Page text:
30 July, 2010

Self Awareness

So this is the sort of profile that just sends a chill down my spine:
"hi there i have been living in melbourne for just over a year comeing from qld its so cold , but anyway I an entertainer by profession iv been working all over melbourne and would like to meet someone special out there , so if would like to meet up for coffee please send me an email and see how it goes.

"dont forget lifes to short , lets go out and have some fun . only people with photos please"

So.  Let's talk about punctuation.  And spelling.  And then let me tell you about this bloke's picture.

Part 1.  Punctuation and Spelling (I figured I'd spare you the long version, and just summarise).

According to my count, and it may be flawed because it is, after all, 10:31 pm and I've had three quarters of a bottle of wine, but there are precisely five punctuation marks.  Now, because I have impeccable grammar, I can tell you that there should, in fact, be at least ten.  That includes the missing apostrophe on "iv" which should, of course, be "I've".

Spelling.  Oh my lord.  Let me count the ways: "comeing", "its", "if would like to" (okay that's grammar, not spelling for those of you more pedantic than me) and while we're at it "lifes to short"  You know, it defies logic that these guys just don't even bother to spell check.  And this dude is expecting me to blow ten bucks sending him an email.  I don't think so my jolly friend. The phrase "anyway I an entertainer by profession" itself makes me feel a little queasy. An entertainer.  Just what do you think this guy does?  Sword swallowing? Read on my lovelies!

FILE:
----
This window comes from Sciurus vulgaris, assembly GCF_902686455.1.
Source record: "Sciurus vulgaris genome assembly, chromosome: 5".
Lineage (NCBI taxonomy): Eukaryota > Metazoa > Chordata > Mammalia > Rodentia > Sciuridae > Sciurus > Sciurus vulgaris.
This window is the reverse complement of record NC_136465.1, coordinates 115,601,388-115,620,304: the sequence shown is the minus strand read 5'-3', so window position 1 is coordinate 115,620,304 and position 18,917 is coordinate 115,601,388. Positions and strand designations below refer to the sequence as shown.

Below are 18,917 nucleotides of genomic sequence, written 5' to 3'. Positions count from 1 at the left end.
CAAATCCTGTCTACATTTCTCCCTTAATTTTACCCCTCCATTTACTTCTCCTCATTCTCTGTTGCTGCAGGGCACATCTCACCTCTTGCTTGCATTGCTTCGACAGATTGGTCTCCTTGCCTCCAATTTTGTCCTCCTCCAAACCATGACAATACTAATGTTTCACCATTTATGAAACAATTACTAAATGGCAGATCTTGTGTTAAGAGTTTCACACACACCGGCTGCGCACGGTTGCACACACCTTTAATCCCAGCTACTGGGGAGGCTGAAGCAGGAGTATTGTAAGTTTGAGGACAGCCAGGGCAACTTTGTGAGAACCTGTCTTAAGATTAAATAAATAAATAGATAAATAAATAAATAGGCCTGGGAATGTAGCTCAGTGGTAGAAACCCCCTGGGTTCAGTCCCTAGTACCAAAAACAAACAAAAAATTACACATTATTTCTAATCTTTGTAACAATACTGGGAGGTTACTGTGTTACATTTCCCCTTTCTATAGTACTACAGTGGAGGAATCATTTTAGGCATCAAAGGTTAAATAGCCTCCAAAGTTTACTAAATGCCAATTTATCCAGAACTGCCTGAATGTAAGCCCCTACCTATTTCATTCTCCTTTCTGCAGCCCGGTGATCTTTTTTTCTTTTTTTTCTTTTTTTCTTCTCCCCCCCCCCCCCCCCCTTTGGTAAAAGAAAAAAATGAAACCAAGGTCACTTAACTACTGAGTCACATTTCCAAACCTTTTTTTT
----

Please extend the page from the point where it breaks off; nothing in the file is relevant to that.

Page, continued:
Part 2. The photos vs the description.

Right. So this fellow describes himself as "a bit overweight".  I am telling you now, judging from his pictures he'd have difficulty getting into a MaxiCab.  We're talking about your worst nightmare on a long haul flight.  The man that needs not one, not two, but two and a half seats. He is, frankly, enormous.  Elephantine.  But just in case you're blind, or really really desperate, he says he's "a bit overweight".

My other theory is that he believes that.  He really believes that if he just gets up a half hour early in the morning, and goes for a run, he'll work it all off in no time.  And you know what, he probably would work it off in a couple of years.  But if he's anything like me, he'll be hitting the snooze button all the way from 7am to 7.37am (which is the very last minute I can stay in bed and still get ready for work and make the train).  And by the looks of him, he's stopping off at Maccas on the way to work for a double McLard, sausage, cheese, double bacon and hashbrown burrito.

God almighty.  Why?  Why do they email me?

26 July, 2010

The one I liked (but almost killed)